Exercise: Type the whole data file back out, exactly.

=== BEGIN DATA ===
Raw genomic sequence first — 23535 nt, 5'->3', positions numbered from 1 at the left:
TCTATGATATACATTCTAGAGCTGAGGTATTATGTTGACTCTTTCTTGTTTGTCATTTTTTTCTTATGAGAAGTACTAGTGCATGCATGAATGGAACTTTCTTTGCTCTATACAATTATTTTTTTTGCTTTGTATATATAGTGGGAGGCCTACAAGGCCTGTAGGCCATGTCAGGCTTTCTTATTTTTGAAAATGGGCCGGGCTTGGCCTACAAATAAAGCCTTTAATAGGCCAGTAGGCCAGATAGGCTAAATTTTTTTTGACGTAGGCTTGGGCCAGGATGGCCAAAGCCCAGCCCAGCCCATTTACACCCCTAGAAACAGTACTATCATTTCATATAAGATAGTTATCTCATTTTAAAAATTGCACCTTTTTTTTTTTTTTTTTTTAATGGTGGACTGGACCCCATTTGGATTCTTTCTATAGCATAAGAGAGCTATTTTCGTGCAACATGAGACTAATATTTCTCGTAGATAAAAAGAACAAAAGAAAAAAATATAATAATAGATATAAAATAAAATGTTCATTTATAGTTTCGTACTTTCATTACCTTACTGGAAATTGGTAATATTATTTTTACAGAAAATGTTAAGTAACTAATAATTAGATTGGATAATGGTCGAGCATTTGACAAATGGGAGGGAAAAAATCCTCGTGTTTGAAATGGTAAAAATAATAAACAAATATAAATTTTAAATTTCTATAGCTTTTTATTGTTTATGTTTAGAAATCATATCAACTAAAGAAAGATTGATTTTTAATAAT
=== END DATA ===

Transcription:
Raw genomic sequence first — 23535 nt, 5'->3', positions numbered from 1 at the left:
TCTATGATATACATTCTAGAGCTGAGGTATTATGTTGACTCTTTCTTGTTTGTCATTTTTTTCTTATGAGAAGTACTAGTGCATGCATGAATGGAACTTTCTTTGCTCTATACAATTATTTTTTTTGCTTTGTATATATAGTGGGAGGCCTACAAGGCCTGTAGGCCATGTCAGGCTTTCTTATTTTTGAAAATGGGCCGGGCTTGGCCTACAAATAAAGCCTTTAATAGGCCAGTAGGCCAGATAGGCTAAATTTTTTTTGACGTAGGCTTGGGCCAGGATGGCCAAAGCCCAGCCCAGCCCATTTACACCCCTAGAAACAGTACTATCATTTCATATAAGATAGTTATCTCATTTTAAAAATTGCACCTTTTTTTTTTTTTTTTTTTAATGGTGGACTGGACCCCATTTGGATTCTTTCTATAGCATAAGAGAGCTATTTTCGTGCAACATGAGACTAATATTTCTCGTAGATAAAAAGAACAAAAGAAAAAAATATAATAATAGATATAAAATAAAATGTTCATTTATAGTTTCGTACTTTCATTACCTTACTGGAAATTGGTAATATTATTTTTACAGAAAATGTTAAGTAACTAATAATTAGATTGGATAATGGTCGAGCATTTGACAAATGGGAGGGAAAAAATCCTCGTGTTTGAAATGGTAAAAATAATAAACAAATATAAATTTTAAATTTCTATAGCTTTTTATTGTTTATGTTTAGAAATCATATCAACTAAAGAAAGATTGATTTTTAATAAT